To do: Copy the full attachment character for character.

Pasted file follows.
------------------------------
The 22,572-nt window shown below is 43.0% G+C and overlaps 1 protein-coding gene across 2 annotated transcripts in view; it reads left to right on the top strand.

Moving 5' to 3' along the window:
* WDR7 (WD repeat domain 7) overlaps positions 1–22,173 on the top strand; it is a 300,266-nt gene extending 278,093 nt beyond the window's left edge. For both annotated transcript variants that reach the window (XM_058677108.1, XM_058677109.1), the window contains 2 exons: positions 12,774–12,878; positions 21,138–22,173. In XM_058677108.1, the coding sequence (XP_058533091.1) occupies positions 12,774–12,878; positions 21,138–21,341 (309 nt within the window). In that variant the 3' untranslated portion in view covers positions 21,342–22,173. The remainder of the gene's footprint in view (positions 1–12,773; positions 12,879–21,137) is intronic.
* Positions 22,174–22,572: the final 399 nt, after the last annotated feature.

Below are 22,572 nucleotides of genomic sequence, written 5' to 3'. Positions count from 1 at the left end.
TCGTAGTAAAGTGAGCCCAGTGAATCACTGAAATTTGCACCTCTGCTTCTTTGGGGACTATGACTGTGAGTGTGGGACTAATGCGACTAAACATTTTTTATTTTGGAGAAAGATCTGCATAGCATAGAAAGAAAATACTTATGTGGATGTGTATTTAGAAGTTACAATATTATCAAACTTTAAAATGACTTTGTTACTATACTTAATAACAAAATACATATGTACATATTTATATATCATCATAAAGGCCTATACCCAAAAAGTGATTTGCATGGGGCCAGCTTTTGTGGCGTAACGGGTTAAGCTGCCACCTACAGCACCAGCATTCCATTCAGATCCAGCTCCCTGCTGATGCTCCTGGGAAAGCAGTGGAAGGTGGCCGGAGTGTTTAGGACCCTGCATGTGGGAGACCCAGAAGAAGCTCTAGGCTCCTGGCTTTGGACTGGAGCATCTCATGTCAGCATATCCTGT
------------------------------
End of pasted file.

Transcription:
The 22,572-nt window shown below is 43.0% G+C and overlaps 1 protein-coding gene across 2 annotated transcripts in view; it reads left to right on the top strand.

Moving 5' to 3' along the window:
* WDR7 (WD repeat domain 7) overlaps positions 1–22,173 on the top strand; it is a 300,266-nt gene extending 278,093 nt beyond the window's left edge. For both annotated transcript variants that reach the window (XM_058677108.1, XM_058677109.1), the window contains 2 exons: positions 12,774–12,878; positions 21,138–22,173. In XM_058677108.1, the coding sequence (XP_058533091.1) occupies positions 12,774–12,878; positions 21,138–21,341 (309 nt within the window). In that variant the 3' untranslated portion in view covers positions 21,342–22,173. The remainder of the gene's footprint in view (positions 1–12,773; positions 12,879–21,137) is intronic.
* Positions 22,174–22,572: the final 399 nt, after the last annotated feature.

Below are 22,572 nucleotides of genomic sequence, written 5' to 3'. Positions count from 1 at the left end.
TCGTAGTAAAGTGAGCCCAGTGAATCACTGAAATTTGCACCTCTGCTTCTTTGGGGACTATGACTGTGAGTGTGGGACTAATGCGACTAAACATTTTTTATTTTGGAGAAAGATCTGCATAGCATAGAAAGAAAATACTTATGTGGATGTGTATTTAGAAGTTACAATATTATCAAACTTTAAAATGACTTTGTTACTATACTTAATAACAAAATACATATGTACATATTTATATATCATCATAAAGGCCTATACCCAAAAAGTGATTTGCATGGGGCCAGCTTTTGTGGCGTAACGGGTTAAGCTGCCACCTACAGCACCAGCATTCCATTCAGATCCAGCTCCCTGCTGATGCTCCTGGGAAAGCAGTGGAAGGTGGCCGGAGTGTTTAGGACCCTGCATGTGGGAGACCCAGAAGAAGCTCTAGGCTCCTGGCTTTGGACTGGAGCATCTCATGTCAGCATATCCTGT